Parentification is a process where children or adolescents assume adult roles before they are emotionally or developmentally ready, which, in turn, disrupts the development of healthy, secure attachment in childhood. Using 1,001 men and women from South Korea and the United States with equal division between males and females and multiple group comparison technique in structural equation modeling, this paper examined the relationship between parentification during childhood and depression during adulthood. It explores the cross-sectional long-term effects of parentification into adulthood, using a retrospective survey technique. This study also confirmed previous research findings that attachment, physical health and family-of-origin dysfunction, parental addiction in particular, significantly predict depression. This study is one of the few studies, using clinical data, that allows a direct comparison between different sample groups in two different countries and by gender.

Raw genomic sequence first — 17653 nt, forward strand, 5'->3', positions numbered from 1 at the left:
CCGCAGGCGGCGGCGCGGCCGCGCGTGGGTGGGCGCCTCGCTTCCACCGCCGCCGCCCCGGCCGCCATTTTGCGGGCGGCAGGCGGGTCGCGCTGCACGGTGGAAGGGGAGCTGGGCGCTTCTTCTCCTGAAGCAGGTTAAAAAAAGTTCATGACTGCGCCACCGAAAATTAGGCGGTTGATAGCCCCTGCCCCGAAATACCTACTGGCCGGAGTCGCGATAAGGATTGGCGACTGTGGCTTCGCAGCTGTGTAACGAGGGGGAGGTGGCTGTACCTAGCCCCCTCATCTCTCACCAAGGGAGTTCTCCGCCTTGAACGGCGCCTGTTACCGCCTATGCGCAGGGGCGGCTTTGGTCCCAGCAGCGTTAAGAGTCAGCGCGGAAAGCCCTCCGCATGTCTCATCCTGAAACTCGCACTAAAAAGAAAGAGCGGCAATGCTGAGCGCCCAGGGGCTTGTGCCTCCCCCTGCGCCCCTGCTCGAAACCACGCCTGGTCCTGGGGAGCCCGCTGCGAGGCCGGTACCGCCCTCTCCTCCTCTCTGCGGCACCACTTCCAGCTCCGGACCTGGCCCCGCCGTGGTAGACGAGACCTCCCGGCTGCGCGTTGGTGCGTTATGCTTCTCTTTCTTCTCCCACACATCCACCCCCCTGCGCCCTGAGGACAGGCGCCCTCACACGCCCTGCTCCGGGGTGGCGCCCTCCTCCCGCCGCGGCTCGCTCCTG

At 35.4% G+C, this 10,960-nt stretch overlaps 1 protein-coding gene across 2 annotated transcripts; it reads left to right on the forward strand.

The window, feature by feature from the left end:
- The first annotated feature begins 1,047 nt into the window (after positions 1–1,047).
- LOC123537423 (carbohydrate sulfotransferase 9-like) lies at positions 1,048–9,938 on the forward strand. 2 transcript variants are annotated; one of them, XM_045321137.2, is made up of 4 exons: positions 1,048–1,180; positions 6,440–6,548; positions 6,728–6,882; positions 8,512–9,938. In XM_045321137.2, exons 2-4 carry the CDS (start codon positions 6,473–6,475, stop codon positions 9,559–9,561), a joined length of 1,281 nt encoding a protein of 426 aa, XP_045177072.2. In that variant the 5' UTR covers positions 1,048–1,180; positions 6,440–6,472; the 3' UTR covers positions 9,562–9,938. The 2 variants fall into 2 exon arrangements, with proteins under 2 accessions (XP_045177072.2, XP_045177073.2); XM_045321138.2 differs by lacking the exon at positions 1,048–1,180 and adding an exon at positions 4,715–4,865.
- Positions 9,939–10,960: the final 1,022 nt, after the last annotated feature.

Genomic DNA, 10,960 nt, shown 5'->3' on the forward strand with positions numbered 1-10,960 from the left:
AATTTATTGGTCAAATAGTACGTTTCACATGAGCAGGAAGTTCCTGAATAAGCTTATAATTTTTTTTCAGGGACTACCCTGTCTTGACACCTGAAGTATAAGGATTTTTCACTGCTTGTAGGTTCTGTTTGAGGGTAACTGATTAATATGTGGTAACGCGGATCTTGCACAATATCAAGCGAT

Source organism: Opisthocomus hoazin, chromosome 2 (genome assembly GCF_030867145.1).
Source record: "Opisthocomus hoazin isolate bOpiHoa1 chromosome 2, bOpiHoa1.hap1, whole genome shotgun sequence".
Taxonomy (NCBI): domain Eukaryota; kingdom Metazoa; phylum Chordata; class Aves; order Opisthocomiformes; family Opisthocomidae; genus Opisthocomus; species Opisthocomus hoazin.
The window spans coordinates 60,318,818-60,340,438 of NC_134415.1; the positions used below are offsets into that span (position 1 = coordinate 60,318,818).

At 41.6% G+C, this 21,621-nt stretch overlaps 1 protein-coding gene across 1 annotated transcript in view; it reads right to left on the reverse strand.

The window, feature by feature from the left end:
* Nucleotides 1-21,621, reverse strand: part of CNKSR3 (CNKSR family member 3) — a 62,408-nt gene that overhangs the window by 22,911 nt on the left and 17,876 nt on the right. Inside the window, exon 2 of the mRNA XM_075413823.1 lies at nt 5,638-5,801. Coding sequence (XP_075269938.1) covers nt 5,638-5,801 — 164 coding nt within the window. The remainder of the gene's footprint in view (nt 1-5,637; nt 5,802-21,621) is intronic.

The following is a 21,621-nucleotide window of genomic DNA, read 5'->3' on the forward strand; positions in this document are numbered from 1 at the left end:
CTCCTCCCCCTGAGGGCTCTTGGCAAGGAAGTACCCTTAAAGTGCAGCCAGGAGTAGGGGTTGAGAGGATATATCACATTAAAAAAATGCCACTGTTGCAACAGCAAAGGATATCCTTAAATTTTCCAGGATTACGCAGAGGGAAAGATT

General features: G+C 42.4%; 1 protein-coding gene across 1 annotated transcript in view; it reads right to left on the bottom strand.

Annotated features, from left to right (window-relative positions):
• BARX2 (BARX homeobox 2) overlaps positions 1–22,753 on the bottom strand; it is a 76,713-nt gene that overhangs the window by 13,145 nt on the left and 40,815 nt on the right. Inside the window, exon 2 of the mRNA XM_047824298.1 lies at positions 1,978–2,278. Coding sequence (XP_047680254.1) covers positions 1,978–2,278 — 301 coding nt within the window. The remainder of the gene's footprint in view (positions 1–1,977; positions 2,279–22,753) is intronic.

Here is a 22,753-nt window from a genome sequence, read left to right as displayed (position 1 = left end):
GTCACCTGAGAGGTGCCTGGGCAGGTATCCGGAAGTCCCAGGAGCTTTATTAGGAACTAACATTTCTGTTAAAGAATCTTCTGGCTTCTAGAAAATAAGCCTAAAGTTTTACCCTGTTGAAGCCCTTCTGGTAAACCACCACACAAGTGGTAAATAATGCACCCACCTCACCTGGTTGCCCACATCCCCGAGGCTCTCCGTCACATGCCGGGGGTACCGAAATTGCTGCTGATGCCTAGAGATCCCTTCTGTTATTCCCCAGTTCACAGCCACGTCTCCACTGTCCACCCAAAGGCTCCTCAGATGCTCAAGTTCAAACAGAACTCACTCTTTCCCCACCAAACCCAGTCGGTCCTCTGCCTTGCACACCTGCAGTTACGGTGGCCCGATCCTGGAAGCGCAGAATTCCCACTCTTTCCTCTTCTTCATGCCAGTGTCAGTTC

College and Department
Family, Home, and Social Sciences; Family Life; Marriage and Family Therapy
BYU ScholarsArchive Citation
Giles, Sunnie, "The Effects of Parentification, Attachment, Family-of-Origin Dysfunction and Health on Depression: A Comparative Study between Gender and the Ethnic Groups of South Koreans and Caucasian Americans" (2012). Theses and Dissertations. 3410.
parentification, depression, Korea, Korean, gender, attachment, health, illness, dysfunction, addiction, ethnic groups, adolescence, adolescent, Asian, male, female, parentify, Caucasian, children, childhood, family, contextual therapy, SEM, multiple group comparison